ARTISTS: Ensemble Musikfabrik Peter Veale, Heidi Mockert, Marco Blaauw, Christine Chapman, Melvyn Poore, Axel Porath Additional Musicians Stuart Gerber, Christopher Oldfather, Joe Drew, Dolph Kamper, Taka Kigawa, Lilac 94, Emma Resmini, Evan Ocheret, Geoff Deemer, Aaron Stewart, Sharon Harms, Rachel Segal, Joe Dvorak, Jeff Gavett, Robert Osborne, Mirjam Ingolfsson, Mallory Tittle, Eric Coyne, Veronica, Dominic Panunto, Sean Bailey, Audrey Miller Talks by Members of Musikfabrik, Thomas Patteson, Paul Miller, Joe Drew, Esther Morgan-Ellis Lighting by Thomas Dunn Sound Projection by Joe Drew, Dolph Kamper, Paul Jeukendrup Audience Experience orchestrated by Adrienne Mackey Print Design by Alda Leung & Jura Pintar
Karlheinz Stockhausen’s final epic, KLANG: The 24 Hours of the Day, will be presented in full by Analog Arts and Elizabeth Huston. Intended to include 24 pieces but left incomplete at the time of Stockhausen’s death, this 21-part work gives space to meditate on time, spirituality, and reality, allowing the audience to reflect on the meaning of mortality. KLANG is the final, epic statement of one of the 20th century’s most important composers. It charts the journey of the soul from the body into the afterlife, and is a fitting capstone to Stockhausen’s massive career. The music ranges from intimate chamber pieces to virtuosic displays and electronic extravaganzas. This production features performances by Cologne’s MusikFabrik, light paintings by Thomas Dunn, and sound projection by Dolph Kamper.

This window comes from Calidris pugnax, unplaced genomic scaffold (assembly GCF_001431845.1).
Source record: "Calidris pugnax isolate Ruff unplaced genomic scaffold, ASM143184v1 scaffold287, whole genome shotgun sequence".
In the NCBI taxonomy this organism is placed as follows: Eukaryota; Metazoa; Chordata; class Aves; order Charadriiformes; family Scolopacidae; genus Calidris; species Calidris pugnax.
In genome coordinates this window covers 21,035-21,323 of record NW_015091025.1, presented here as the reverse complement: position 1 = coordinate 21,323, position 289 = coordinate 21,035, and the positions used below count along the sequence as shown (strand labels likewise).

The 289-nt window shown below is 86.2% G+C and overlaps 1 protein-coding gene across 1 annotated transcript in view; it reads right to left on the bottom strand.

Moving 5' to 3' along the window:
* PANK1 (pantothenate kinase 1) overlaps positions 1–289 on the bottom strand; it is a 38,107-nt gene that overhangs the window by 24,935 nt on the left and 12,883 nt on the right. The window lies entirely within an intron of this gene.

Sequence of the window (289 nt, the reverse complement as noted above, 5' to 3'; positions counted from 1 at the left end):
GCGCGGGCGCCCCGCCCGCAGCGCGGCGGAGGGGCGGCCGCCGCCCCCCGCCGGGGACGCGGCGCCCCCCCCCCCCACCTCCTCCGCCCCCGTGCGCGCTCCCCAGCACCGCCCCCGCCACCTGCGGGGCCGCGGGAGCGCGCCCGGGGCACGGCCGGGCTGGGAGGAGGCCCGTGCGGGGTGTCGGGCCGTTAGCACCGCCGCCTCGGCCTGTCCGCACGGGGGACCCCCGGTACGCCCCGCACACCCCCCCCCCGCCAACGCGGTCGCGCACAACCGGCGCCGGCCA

This piece takes place in three sections. Section one deals with the spiritual world and features performances reflecting the ascension of Christ, harps in heaven expressing the joy of Pentecost, and the door to heaven opening into the pieces of section two, which contains the music that is heard in heaven. The seven pieces of the second section, all instrumental trios, are based on the same underlying music, rearranged and re-imagined to create seven beautifully different yet increasingly familiar-sounding works. The final section takes an immediate and surprising turn towards the imagined universe of Urantia. This section begins with the only fully electronic piece, Cosmic Pulses, and then dives into pieces based on the Urantia book, a mysterious text which appeared in the early 20th century with no known author. This book describes unknown universes, each planet of which is represented by an electro-acoustic performance in the second section.
KLANG in its entirety has a 14-hour time span. It is recommended that audience members stay for the full day to experience the piece. Scholars will be present to answer questions and foster conversation, musicians and researchers will give lectures, and visitors will be invited to visit stations for further reading and listening. If full-day attendance is impossible, this performance has four curated collections of pieces featuring parts of each of the three sections. In this way, a sampling of the full work can be experienced in a handful of hours.